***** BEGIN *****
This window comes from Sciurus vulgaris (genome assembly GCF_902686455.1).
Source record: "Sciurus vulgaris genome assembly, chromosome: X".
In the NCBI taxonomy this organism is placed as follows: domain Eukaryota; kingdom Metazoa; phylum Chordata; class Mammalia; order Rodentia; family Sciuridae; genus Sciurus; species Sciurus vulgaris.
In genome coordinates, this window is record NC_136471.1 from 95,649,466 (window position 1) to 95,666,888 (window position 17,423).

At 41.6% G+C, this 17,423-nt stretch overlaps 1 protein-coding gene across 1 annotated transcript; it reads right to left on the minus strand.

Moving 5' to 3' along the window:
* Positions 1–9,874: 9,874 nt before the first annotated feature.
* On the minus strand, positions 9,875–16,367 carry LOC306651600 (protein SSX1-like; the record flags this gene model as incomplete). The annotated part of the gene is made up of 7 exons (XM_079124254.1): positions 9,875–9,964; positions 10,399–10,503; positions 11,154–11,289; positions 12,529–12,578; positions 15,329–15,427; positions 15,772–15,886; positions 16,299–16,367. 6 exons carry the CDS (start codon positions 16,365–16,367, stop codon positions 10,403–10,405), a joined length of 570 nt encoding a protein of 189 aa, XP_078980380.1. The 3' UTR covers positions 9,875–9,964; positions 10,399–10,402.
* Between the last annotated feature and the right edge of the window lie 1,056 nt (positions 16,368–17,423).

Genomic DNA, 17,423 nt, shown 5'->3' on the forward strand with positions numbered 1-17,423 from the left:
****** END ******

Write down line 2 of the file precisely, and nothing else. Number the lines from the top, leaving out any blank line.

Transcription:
Source record: "Sciurus vulgaris genome assembly, chromosome: X".